“No Data Available Gray Area”
For analysts everywhere, the challenge of considering each economy in its own right seems to be far too much trouble, and so they tend towards sweeping generalizations which lump all metrics under one label – “Africa”. Some find even that far too exhausting and aggregate Africa along with Europe and the Middle East.
These regional groupings might be fine for executive Vice Presidents responsible for regional sales in a globe spanning multinational but for anyone seeking to assess and evaluate the emerging opportunities sparking interest in the continent, these aggregate metrics only serve to obfuscate and confuse the issue.
Static vs Dynamic
What distinguishes the majority of the emerging African economies from the more established ones is the prevalence of informal business activities, in addition to agriculture.
As I wrote previously, from my research on the underlying rhythms of the informal, there are two forms of income – one that is static, and thus predictable, like a regular monthly salary, and one that is dynamic i.e. volatile, such as the irregular cash flows that those in the informal sector tend to rely on for their household expenses. For many households, their cash flows have a combination of both forms – a predictable static paycheck from formal employment as well as bits and bobs from informal livelihood activities.
One can extrapolate the presence of this dynamism into the larger context of the entire operating environment – when there is a significant component that is irregular and unpredictable i.e the cash flows from the informal sector, and consider this as a key attribute that distinguishes these economies.
That is, instead of seeking metrics which maybe static, could we perhaps instead seek those that convey a measure of the dynamism that’s best characterized by the hustle of the informal marketplace?
Acceleration and Growth Trends
A great example is the rate of mobile phone penetration. Here is a snippet of data extracted from the GSMA’s statistics showing just a couple of years of change in phone penetration. Can we see how fast Ethiopia’s subscriber numbers grew, almost doubling in just 2 years?
Here’s another chart that truly visualizes this dynamic activity
And if this doesn’t suffice to convey the rapid pace of change happening on teh ground, then lets take a more detailed look at trends related to this mobile phone penetration activity.
The point is that measurements that are static, or slow to change over time, aren’t conveying dynamism of the African markets nor their opportunities. With such a low base of development, static measurements lead to African nations being ranked low on indices. But when we consider the rate of change or the acceleration of growth, we see entirely different trends than if we were looking at absolute numbers alone.
I chose these measures because mobile phones are rapidly evolving into powerful and portable computing devices, while the proliferation of mobile money solutions reek of business activity, transactions, payments and the flow of cash circulating in an economy.
In this table, for example, both Egypt and South Africa lead the pack in terms of size but are they the leaders in terms of opportunity for growth or ROI?
Nigeria’s e-commerce sales grew 400% in the same time period as it took for South Africa to double and for Egypt to grow by 80%. Ghana and Ethiopia grew 300% while Kenya came in close enough. Where would you place your bets for e-commerce investment?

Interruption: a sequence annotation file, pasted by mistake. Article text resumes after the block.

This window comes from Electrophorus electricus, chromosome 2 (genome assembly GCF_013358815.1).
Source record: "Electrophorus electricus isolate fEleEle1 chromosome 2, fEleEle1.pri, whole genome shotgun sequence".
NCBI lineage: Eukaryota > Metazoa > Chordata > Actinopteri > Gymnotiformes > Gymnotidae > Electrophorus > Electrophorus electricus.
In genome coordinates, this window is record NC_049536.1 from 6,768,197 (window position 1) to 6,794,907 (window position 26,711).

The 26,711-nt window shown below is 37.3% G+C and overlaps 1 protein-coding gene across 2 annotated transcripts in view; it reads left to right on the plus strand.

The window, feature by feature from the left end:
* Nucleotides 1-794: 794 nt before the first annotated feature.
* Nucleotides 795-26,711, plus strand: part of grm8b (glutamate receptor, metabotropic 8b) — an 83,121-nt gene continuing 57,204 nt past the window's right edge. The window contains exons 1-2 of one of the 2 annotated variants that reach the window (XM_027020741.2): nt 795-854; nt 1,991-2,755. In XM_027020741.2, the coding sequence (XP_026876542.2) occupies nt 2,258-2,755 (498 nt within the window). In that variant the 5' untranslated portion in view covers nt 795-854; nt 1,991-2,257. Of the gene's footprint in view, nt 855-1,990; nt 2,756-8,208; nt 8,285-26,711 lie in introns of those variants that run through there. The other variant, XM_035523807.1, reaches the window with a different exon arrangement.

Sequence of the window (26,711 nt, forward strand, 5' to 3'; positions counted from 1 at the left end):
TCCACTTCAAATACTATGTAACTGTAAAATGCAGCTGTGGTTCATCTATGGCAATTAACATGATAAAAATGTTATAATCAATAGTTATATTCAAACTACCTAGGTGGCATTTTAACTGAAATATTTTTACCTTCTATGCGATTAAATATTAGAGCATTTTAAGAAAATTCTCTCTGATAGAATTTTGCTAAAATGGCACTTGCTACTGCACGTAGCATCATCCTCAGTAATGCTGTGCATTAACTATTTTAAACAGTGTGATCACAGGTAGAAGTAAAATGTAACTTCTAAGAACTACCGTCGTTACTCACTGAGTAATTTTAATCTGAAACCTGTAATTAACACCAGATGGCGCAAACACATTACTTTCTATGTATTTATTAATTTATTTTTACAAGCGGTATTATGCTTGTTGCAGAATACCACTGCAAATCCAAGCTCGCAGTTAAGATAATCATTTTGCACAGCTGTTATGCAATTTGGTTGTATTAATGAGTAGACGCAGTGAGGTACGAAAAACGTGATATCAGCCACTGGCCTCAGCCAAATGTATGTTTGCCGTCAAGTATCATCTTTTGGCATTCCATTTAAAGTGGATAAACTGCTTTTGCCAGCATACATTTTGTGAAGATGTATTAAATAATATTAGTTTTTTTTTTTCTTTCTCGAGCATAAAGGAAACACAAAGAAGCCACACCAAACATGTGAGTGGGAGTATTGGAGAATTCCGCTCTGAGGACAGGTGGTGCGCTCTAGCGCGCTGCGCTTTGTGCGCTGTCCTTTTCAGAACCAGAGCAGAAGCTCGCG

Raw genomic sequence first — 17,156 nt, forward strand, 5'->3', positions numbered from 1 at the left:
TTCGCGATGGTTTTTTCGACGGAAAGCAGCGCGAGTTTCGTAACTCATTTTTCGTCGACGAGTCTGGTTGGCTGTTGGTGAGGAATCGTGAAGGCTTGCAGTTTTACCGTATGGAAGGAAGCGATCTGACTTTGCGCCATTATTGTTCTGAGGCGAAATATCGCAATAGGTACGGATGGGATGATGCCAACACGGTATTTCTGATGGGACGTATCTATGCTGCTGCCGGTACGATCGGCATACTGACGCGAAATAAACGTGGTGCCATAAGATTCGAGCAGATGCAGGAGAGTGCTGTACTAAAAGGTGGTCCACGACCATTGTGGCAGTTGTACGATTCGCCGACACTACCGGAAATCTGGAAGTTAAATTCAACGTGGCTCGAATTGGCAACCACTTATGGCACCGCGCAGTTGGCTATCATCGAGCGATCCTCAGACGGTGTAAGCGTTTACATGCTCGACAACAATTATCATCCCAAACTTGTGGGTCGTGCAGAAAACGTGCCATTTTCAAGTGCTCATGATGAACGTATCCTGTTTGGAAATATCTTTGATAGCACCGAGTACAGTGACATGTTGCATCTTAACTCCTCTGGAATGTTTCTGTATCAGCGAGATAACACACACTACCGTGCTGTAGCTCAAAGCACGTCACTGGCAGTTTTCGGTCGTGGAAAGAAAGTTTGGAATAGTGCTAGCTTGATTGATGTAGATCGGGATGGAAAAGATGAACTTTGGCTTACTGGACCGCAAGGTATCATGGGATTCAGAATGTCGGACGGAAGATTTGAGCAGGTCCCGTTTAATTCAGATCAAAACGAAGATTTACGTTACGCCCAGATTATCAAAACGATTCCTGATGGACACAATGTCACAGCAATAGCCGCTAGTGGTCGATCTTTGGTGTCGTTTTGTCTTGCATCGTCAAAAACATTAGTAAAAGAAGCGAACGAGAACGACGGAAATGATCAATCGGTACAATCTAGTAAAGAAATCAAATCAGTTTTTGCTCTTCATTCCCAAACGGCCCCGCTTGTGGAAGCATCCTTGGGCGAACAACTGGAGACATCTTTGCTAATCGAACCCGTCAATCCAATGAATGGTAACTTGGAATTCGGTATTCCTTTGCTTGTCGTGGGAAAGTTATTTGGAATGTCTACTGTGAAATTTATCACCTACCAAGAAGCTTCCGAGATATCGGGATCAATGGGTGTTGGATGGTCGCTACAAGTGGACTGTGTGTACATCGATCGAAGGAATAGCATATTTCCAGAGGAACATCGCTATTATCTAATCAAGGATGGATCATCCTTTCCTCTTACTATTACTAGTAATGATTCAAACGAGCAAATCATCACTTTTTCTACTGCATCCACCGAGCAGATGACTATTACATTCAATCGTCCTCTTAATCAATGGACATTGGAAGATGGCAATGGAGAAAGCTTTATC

Connectivity and Communications
The final attribute that emerges from the patterns I’ve seen in the ‘prepaid economy’ and the informal and rural markets is that of flexibility and facetime. This isn’t the post to get into those details, which are available on demand, but the point here is to look at local and social activities, fuelled by the phone, that are hallmarks of the increasingly connected emerging consumers.
“You’ll find me on Facebook” is the de facto business card of the African informal sector and/or startup, SME, telco or bank. The ability to communicate, thus negotiate, is key to the flexibility of the informal, and the perceived intimacy of social media mimics the hyper-local, social trusted networks of transactional flow and culture. As I write these sentences, I realize that embedded within each is volumes of densely packed insights that I promise myself I’ll return to in subsequent posts and articles.
These are the trends that drive adoption of Uber in Lagos and Nairobi, and the emergence of local variations for informal services. These are also connected to increasing visibility of geek culture and tech savviness among that favourite metric of demographers – the African youth.
An African Index of Competitiveness
Biashara is teh Swahili word for business, and a better descriptor of the informal trade and business sectors, as it covers the smallest livelihood activity that every family must conduct. A Biashara Competitiveness Index that could reflect the true picture, incorporating as it would the dynamic aspect of the informal sector, one that has failed most other attempts to measure and define.
Are the metrics I’ve displayed necessarily the ones that would contribute to this index? I don’t know, at this point, but I do know that when we look at the opportunity space and overlook the changes taking place and the innovative solutions in industries like financial services, cross border transactions, e-commerce etc we’re missing out on the ground reality by relying on metrics more suited for formal and/or developed economies for comparison.
If we can find a way to convey the pace of change, the acceleration of innovation and the flux, to capture and communicate the dynamism of the operating environment, we’d be better able to assess which markets offer us the best opportunities or where future growth may lie than static indicators. I’ll continue working on this.
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